Impurities and microbes are nothing to worry about “if you’re going to put it on scrambled eggs right away,” says the appropriately named Morton Satin, self-described “salt guru” and vice president of science and research at The Salt Institute. Added to a dish right before serving, microbes don’t have time to grow their numbers. Even in fermented foods, you’d have to consume mountains of salt to ingest a notable number of microbes. “The amount of salt you would be eating would be a bigger problem than a microbial cell or two,” Wolfe says. In fact, the kimchi study speculated that natural sea salt actually encouraged cancer-fighting microorganisms.

[mf_mosaic_container columns=”2″ captions=”yes”]
[mf_mosaic_item src=”” number=”1″ caption=”Freshly harvested salt drains in cotton cloths in JQD’s sun house.”]
[mf_mosaic_item src=”” number=”2″ caption=”New salt crystals form in the crystallization beds, ready for harvest.”]

Ben Jacobsen, who founded Jacobsen Salt Co. on the Oregon Coast in 2011, is a merroir believer. He tried seawater from 30 different locations before finding one that produced the flavor he liked: “very briny with no bitter aftertaste.” (Chef Matt Abdoo of New York’s culinary temple Del Posto says the salt “has a clean flavor with a fantastic textural component.”) But local isn’t enough, Jacobsen says, unless you back it up with quality. Of the dozen or so small salt farmers he’s aware of in the U.S., he says, “A lot of the salts are good, but a lot of the salts are very, very average.”

‘And local means different things to different people. One Manhattan salt “farm” offers salt produced from Long Island seawater dried on a New York rooftop; the terroir of Midtown holds dubious appeal.

Still, the promise of truly high-quality, local salt has plenty of salt lovers excited – if the subtle flavors aren’t obvious, the connection to a local producer is. It’s just not for the faint of heart. “If you’re a purist and you’re really trying to have consistency,” Wolfe says, “I think you’re going to go with the Mortons.” As for the rest of us, anyone worth her salt knows fortune favors the bold.

[mf_editorial_break layout=”twocol” title=”JQD Salt-Works in Malden, West Virginia”]

The Dickinson family has been on the Appalachian Mountain land that houses J.Q. Dickinson Salt-Works for about 182 years; the salt has been there for about 400 million. It comes from the dried remains of the Iapetus Ocean, an ancient sea deep beneath what is now Malden, West Virginia, where Nancy Bruns and Lewis Payne launched JQD in 2013.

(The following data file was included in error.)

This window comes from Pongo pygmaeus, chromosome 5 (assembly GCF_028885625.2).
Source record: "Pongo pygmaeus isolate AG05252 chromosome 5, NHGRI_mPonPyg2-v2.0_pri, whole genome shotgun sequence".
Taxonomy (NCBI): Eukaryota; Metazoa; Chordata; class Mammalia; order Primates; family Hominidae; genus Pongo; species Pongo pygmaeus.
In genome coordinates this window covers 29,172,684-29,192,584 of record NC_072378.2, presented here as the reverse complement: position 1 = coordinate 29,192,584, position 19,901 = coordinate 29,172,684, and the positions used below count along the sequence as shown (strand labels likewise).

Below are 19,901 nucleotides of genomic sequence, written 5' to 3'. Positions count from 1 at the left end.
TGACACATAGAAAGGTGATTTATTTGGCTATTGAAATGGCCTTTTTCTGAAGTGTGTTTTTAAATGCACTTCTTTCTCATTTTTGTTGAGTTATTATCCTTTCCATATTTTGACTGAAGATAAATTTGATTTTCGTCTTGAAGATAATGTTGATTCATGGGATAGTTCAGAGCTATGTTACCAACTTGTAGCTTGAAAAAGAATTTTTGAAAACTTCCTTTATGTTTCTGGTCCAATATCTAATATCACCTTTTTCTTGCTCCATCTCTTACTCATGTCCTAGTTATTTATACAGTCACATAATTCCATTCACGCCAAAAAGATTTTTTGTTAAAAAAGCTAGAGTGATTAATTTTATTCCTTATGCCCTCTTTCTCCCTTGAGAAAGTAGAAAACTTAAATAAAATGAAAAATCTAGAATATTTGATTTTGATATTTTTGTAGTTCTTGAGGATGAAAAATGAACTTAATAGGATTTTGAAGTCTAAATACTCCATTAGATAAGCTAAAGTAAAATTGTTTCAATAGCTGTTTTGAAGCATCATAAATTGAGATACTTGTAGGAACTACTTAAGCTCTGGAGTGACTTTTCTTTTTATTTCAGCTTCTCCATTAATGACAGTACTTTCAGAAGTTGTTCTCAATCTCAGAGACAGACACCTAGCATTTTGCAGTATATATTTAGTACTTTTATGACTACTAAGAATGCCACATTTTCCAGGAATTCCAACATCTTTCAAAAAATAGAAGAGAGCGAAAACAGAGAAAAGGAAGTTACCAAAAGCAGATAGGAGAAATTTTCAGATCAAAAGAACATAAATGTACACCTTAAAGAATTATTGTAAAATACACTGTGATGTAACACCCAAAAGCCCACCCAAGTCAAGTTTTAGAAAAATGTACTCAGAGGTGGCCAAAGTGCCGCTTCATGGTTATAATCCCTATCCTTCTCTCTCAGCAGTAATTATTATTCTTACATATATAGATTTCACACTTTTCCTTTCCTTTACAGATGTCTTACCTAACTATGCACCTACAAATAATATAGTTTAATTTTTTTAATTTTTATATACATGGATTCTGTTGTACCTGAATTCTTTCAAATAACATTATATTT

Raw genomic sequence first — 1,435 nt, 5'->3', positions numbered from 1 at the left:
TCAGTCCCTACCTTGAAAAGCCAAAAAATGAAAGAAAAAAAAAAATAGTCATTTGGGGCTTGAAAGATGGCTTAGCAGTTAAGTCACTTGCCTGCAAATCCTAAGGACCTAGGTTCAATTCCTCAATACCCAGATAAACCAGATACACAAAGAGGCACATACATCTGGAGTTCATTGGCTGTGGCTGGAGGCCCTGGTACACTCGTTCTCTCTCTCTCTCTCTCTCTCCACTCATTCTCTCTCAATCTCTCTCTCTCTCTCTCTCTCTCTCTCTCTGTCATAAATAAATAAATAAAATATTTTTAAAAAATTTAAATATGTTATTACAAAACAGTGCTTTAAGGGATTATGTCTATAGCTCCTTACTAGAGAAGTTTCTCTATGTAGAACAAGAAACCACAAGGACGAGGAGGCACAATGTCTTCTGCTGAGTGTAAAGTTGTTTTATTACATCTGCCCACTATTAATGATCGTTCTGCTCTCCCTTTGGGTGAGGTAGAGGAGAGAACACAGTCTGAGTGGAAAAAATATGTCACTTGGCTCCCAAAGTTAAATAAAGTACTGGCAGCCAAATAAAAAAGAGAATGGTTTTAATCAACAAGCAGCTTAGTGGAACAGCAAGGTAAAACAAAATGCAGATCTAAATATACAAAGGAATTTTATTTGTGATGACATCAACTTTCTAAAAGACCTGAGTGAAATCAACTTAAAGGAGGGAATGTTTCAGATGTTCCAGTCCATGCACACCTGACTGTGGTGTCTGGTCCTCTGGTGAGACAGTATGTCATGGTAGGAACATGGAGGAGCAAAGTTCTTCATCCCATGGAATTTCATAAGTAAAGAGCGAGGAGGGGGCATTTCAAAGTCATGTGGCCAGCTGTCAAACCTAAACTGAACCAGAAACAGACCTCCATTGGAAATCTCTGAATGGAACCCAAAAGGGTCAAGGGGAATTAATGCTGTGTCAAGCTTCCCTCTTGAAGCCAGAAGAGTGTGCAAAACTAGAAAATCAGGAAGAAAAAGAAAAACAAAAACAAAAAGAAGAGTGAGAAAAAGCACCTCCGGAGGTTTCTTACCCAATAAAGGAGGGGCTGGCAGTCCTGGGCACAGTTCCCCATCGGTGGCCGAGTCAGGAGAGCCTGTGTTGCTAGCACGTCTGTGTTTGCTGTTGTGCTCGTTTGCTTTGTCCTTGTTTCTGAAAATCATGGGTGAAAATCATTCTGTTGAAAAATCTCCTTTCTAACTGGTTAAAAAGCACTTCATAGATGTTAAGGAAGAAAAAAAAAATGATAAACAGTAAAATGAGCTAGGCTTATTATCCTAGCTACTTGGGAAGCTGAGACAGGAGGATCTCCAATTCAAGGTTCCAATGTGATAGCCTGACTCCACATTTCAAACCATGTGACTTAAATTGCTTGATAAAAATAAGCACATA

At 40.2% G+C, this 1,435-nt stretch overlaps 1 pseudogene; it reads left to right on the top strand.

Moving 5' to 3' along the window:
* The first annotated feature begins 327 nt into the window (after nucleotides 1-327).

The siblings are seventh-generation salt farmers with an asterisk: JQD is named after the salt farm that their great-times-four grandfather started in 1832 – when the state’s Kanawha Valley was a salt-making powerhouse – but that farm shuttered in 1945. Bruns knew about the old family business and wondered if the area had run out of brine. No, her husband said, there’s plenty. “I think I need to be making salt,” she told him.

Bruns, 48, a former chef, and Payne, 44, a former attorney, pump the subterranean brine – freshwater from a spring that dissolves the salt stores – up through a 350-foot well and into a sun house, where it evaporates in shallow beds. The brine then travels to another sun house where it crystallizes until it can be harvested, dried, cleaned and packaged; each batch takes about a month. Salt from underground aquifers is rare – although Bruns and Payne say that the practice is common in a remote area of Peru – but the result, Payne says, is a more consistent flavor than that of salt derived from ocean water.

They have over 80 clients for the finishing salt, including chef Sean Brock. They run a more boutique operation than their forebears, but they’re happy to be back in the family business. “That’s been the most rewarding part, to learn how the business worked, how difficult it was,” Payne says. “To be a part of that timeline is a great feeling.”

– Courtney Balestier


Top: Siblings Lewis Payne and Nancy Bruns, owners of JQD Salt-Works in West Virginia, stand with members of their team in the evaporation sun house.

Notify of

This site uses Akismet to reduce spam. Learn how your comment data is processed.

Inline Feedbacks
View all comments